In philosophy and rhetoric, the principle of charity or charitable interpretation requires interpreting a speaker's statements in the most rational way possible and, in the case of any argument, considering its best, strongest possible interpretation. In its narrowest sense, the goal of this methodological principle is to avoid attributing irrationality, logical fallacies, or falsehoods to the others' statements, when a coherent, rational interpretation of the statements is available. According to Simon Blackburn "it constrains the interpreter to maximize the truth or rationality in the subject's sayings."
The first to state this hermeneutic principle was Rabbi Meir, a tanna of the fourth generation (139–163), who declared, in Arachin 5b: 'A person does not say things without reason'.
Neil L. Wilson gave the principle its name in 1958–59. Its main area of application, by his lights, is determining the referent of a proper name:
How should we set about discovering the significance which a person attaches to a given name? […] Let us suppose that somebody (whom I am calling "Charles") makes just the following five assertions containing the name "Caesar." […]
(1) Caesar conquered Gaul. (Gc)
(2) Caesar crossed the Rubicon. (Rc)
(3) Caesar was murdered on the Ides of March. (Mc)
(4) Caesar was addicted to the use of the ablative absolute. (Ac)
(5) Caesar was married to Boadicea. (Bc)
[…] And so we act on what might be called the Principle of Charity. We select as designatum that individual which will make the largest possible number of Charles' statements true. […] We might say the designatum is that individual which satisfies more of the asserted matrices containing the word "Caesar" than does any other individual.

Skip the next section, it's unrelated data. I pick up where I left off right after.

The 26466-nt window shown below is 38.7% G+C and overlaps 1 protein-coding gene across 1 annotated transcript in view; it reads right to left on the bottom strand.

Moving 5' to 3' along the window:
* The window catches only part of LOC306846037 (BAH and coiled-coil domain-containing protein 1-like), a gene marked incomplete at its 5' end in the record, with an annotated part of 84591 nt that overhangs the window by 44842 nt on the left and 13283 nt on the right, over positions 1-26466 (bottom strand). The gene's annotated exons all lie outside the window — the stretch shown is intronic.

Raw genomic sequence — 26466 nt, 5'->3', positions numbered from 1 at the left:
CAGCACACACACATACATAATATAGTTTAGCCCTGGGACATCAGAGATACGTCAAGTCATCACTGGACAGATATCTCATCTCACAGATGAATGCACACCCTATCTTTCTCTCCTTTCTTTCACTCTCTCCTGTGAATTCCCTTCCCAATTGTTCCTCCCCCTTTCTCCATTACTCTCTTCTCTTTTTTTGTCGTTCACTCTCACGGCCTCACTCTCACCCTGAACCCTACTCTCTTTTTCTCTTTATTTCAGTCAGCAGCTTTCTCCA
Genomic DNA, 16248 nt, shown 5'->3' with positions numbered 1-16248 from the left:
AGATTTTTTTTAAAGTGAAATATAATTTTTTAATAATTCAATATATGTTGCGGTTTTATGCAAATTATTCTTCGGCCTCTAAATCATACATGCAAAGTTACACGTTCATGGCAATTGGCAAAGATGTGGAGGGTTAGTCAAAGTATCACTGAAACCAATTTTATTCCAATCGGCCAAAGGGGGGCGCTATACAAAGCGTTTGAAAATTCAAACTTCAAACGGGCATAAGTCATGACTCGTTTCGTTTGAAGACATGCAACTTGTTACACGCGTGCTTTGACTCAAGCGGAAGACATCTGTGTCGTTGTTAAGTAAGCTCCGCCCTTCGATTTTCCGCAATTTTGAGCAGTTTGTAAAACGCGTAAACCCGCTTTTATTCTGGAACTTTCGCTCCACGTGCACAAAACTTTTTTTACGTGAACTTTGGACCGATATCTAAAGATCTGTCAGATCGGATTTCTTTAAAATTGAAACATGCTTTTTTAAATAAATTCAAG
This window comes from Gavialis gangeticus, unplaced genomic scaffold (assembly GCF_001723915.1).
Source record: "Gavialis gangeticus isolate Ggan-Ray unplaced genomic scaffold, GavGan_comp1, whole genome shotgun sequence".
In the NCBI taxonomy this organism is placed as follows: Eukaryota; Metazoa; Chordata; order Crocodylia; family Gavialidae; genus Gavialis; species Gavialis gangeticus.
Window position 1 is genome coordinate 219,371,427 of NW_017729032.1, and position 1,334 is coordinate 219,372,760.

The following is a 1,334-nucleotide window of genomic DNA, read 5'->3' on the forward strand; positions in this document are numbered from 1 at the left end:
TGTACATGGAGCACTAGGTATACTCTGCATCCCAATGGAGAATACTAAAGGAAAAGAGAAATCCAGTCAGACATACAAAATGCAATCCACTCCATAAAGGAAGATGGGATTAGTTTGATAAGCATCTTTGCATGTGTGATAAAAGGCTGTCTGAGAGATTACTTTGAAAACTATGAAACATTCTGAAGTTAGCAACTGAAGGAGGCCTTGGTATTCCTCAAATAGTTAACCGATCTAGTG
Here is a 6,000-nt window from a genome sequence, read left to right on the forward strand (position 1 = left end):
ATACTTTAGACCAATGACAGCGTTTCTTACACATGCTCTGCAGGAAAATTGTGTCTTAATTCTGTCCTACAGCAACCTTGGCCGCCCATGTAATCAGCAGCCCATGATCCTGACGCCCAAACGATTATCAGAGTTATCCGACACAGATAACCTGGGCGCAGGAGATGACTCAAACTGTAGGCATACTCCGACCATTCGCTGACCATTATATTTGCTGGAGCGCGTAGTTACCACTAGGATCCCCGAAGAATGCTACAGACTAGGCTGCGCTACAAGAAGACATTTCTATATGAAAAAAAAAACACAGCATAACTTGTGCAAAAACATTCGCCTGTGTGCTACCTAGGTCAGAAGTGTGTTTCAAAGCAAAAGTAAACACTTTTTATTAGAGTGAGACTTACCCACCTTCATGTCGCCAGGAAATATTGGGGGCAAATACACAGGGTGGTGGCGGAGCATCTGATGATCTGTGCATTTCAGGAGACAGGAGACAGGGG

Willard Van Orman Quine and Donald Davidson provide other formulations of the principle of charity. Davidson sometimes referred to it as the principle of rational accommodation. He summarized it: We make maximum sense of the words and thoughts of others when we interpret in a way that optimises agreement. The principle may be invoked to make sense of a speaker's utterances when one is unsure of their meaning. In particular, Quine's use of the principle gives it this latter, wide domain.
Since the time of Quine, other philosophers[who?] have formulated at least four versions of the principle of charity. These alternatives may conflict with one another, so which principle to use may depend on the goal of the conversation. The four principles are:
A related principle is the principle of humanity, which states that we must assume that another speaker's beliefs and desires are connected to each other and to reality in some way, and attribute to him or her "the propositional attitudes one supposes one would have oneself in those circumstances" (Daniel Dennett, "Mid-Term Examination," in The Intentional Stance, p. 343).